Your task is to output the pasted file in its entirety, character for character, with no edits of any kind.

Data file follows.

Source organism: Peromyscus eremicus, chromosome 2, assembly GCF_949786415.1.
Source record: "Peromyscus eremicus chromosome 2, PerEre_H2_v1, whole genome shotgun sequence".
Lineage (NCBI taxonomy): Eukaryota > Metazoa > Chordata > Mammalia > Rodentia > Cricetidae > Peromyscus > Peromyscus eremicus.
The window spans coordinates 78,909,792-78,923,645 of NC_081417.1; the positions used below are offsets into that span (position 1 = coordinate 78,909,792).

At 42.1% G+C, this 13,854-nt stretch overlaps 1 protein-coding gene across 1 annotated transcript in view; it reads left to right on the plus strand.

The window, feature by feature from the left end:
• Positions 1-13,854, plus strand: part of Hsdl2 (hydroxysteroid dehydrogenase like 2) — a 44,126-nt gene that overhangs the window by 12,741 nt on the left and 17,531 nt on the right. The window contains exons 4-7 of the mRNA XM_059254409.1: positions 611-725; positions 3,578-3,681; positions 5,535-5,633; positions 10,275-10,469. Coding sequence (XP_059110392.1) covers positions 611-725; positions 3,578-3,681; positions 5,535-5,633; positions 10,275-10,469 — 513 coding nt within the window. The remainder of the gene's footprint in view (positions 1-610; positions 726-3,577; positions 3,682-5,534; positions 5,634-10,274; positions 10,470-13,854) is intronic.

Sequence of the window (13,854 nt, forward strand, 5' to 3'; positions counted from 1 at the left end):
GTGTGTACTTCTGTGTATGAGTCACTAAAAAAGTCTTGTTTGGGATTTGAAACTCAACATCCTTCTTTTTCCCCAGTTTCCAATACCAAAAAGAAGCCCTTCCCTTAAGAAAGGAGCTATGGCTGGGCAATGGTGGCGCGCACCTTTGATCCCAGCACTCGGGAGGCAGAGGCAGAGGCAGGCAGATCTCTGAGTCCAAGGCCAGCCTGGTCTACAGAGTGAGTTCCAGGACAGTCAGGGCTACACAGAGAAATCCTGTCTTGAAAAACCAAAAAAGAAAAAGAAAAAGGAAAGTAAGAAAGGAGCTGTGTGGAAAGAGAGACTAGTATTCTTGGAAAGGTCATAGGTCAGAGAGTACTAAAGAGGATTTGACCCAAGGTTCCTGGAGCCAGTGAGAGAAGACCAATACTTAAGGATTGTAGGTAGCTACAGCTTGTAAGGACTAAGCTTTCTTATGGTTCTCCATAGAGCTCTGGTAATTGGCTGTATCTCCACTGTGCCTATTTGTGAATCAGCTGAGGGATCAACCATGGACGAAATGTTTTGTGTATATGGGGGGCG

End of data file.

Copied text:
Source organism: Peromyscus eremicus, chromosome 2, assembly GCF_949786415.1.
Source record: "Peromyscus eremicus chromosome 2, PerEre_H2_v1, whole genome shotgun sequence".
Lineage (NCBI taxonomy): Eukaryota > Metazoa > Chordata > Mammalia > Rodentia > Cricetidae > Peromyscus > Peromyscus eremicus.
The window spans coordinates 78,909,792-78,923,645 of NC_081417.1; the positions used below are offsets into that span (position 1 = coordinate 78,909,792).

At 42.1% G+C, this 13,854-nt stretch overlaps 1 protein-coding gene across 1 annotated transcript in view; it reads left to right on the plus strand.

The window, feature by feature from the left end:
• Positions 1-13,854, plus strand: part of Hsdl2 (hydroxysteroid dehydrogenase like 2) — a 44,126-nt gene that overhangs the window by 12,741 nt on the left and 17,531 nt on the right. The window contains exons 4-7 of the mRNA XM_059254409.1: positions 611-725; positions 3,578-3,681; positions 5,535-5,633; positions 10,275-10,469. Coding sequence (XP_059110392.1) covers positions 611-725; positions 3,578-3,681; positions 5,535-5,633; positions 10,275-10,469 — 513 coding nt within the window. The remainder of the gene's footprint in view (positions 1-610; positions 726-3,577; positions 3,682-5,534; positions 5,634-10,274; positions 10,470-13,854) is intronic.

Sequence of the window (13,854 nt, forward strand, 5' to 3'; positions counted from 1 at the left end):
GTGTGTACTTCTGTGTATGAGTCACTAAAAAAGTCTTGTTTGGGATTTGAAACTCAACATCCTTCTTTTTCCCCAGTTTCCAATACCAAAAAGAAGCCCTTCCCTTAAGAAAGGAGCTATGGCTGGGCAATGGTGGCGCGCACCTTTGATCCCAGCACTCGGGAGGCAGAGGCAGAGGCAGGCAGATCTCTGAGTCCAAGGCCAGCCTGGTCTACAGAGTGAGTTCCAGGACAGTCAGGGCTACACAGAGAAATCCTGTCTTGAAAAACCAAAAAAGAAAAAGAAAAAGGAAAGTAAGAAAGGAGCTGTGTGGAAAGAGAGACTAGTATTCTTGGAAAGGTCATAGGTCAGAGAGTACTAAAGAGGATTTGACCCAAGGTTCCTGGAGCCAGTGAGAGAAGACCAATACTTAAGGATTGTAGGTAGCTACAGCTTGTAAGGACTAAGCTTTCTTATGGTTCTCCATAGAGCTCTGGTAATTGGCTGTATCTCCACTGTGCCTATTTGTGAATCAGCTGAGGGATCAACCATGGACGAAATGTTTTGTGTATATGGGGGGCG